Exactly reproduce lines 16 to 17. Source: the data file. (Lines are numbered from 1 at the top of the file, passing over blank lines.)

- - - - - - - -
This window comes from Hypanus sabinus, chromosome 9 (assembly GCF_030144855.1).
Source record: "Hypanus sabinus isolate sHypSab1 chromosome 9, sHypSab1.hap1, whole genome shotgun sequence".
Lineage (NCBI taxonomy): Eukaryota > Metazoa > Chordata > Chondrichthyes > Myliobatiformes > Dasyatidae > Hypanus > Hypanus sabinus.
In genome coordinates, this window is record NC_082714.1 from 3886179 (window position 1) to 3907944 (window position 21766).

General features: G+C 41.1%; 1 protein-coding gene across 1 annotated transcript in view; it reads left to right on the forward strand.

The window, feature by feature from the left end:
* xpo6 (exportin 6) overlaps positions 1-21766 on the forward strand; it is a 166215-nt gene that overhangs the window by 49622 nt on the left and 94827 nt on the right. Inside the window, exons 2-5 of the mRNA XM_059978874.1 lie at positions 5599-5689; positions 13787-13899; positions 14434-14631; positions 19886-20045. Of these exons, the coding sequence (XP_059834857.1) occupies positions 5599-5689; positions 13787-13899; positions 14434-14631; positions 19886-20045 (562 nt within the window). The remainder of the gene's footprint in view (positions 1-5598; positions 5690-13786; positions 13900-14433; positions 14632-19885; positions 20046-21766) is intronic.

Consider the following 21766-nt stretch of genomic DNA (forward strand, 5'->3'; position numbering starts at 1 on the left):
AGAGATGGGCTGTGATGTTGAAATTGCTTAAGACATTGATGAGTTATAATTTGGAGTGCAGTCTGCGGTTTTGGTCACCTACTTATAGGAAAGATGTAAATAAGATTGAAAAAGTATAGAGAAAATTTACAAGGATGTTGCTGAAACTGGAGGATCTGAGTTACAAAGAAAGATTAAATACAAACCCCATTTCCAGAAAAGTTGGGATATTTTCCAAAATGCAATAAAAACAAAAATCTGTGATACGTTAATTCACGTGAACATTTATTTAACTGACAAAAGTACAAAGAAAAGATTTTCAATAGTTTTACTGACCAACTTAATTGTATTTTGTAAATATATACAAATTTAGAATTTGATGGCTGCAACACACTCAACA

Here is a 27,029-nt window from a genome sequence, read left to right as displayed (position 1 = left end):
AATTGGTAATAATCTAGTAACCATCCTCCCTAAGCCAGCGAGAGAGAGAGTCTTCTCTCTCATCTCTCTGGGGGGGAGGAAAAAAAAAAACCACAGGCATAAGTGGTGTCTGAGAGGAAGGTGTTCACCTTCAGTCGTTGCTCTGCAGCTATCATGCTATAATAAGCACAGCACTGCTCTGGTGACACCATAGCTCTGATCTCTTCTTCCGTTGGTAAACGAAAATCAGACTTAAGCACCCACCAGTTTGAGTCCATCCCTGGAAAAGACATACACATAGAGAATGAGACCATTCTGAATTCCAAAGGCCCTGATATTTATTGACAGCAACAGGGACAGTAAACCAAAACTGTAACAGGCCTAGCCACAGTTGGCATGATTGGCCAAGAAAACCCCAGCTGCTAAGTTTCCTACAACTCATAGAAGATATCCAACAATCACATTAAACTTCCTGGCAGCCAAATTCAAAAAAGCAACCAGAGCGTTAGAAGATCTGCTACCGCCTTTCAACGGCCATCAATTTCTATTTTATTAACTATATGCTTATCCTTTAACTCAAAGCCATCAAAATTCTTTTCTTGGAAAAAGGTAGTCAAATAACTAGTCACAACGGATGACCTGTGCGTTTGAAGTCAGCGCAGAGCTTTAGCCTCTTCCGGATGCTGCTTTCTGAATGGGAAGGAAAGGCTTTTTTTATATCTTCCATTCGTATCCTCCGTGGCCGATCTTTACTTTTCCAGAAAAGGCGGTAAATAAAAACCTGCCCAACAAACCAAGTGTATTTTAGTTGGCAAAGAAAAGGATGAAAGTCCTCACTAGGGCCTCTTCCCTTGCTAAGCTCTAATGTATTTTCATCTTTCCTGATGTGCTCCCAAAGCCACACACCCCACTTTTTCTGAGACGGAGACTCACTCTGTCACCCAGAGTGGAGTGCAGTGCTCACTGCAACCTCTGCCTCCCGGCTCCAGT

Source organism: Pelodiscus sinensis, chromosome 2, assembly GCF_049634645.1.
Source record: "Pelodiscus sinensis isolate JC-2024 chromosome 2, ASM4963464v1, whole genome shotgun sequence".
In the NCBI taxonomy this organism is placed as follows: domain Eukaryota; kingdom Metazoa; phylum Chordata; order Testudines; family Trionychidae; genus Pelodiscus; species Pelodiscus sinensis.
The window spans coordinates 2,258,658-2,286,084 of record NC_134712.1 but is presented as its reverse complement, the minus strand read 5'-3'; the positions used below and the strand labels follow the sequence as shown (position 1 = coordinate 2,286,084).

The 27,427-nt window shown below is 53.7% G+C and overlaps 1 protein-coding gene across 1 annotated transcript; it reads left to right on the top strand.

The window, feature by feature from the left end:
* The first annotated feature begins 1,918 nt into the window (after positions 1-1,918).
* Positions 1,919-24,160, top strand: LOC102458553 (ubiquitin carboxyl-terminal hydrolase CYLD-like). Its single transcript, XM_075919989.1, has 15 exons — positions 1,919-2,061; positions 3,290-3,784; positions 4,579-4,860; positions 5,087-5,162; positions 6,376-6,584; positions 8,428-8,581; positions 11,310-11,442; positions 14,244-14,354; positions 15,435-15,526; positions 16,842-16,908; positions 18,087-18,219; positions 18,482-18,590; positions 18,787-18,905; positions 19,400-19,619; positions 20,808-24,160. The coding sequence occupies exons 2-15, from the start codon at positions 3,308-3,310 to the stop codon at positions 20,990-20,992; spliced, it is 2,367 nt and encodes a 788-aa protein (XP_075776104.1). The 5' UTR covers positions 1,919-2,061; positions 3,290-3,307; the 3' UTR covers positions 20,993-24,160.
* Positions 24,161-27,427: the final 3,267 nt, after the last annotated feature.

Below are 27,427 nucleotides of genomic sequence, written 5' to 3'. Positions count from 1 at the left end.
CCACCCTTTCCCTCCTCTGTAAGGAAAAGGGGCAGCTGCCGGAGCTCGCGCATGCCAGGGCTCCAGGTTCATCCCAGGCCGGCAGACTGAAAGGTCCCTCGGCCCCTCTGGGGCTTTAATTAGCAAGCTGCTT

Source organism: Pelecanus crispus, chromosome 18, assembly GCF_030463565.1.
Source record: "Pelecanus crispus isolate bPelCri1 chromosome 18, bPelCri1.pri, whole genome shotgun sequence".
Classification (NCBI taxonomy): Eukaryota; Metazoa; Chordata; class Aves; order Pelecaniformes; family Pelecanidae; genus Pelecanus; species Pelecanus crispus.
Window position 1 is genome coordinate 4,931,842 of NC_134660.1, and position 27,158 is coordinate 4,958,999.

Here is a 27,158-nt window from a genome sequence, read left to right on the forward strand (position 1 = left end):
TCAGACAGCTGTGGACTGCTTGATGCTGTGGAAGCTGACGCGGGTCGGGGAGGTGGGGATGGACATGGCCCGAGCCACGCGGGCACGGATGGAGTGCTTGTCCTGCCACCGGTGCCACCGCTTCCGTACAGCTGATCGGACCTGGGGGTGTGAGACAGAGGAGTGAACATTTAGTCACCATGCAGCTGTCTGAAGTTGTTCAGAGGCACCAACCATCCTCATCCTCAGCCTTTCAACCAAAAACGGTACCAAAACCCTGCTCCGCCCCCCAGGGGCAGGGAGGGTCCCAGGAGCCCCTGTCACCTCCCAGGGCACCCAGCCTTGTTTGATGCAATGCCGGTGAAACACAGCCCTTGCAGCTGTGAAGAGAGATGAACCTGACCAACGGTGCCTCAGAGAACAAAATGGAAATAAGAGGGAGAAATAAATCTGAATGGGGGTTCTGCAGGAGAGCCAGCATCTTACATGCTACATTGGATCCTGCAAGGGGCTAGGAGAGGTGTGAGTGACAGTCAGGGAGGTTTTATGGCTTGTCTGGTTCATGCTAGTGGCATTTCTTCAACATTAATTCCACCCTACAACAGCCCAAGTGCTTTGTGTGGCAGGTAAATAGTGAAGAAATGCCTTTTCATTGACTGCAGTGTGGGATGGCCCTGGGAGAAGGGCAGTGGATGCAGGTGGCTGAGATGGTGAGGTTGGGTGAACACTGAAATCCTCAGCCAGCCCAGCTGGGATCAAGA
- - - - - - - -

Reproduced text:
The 27,427-nt window shown below is 53.7% G+C and overlaps 1 protein-coding gene across 1 annotated transcript; it reads left to right on the top strand.

The window, feature by feature from the left end: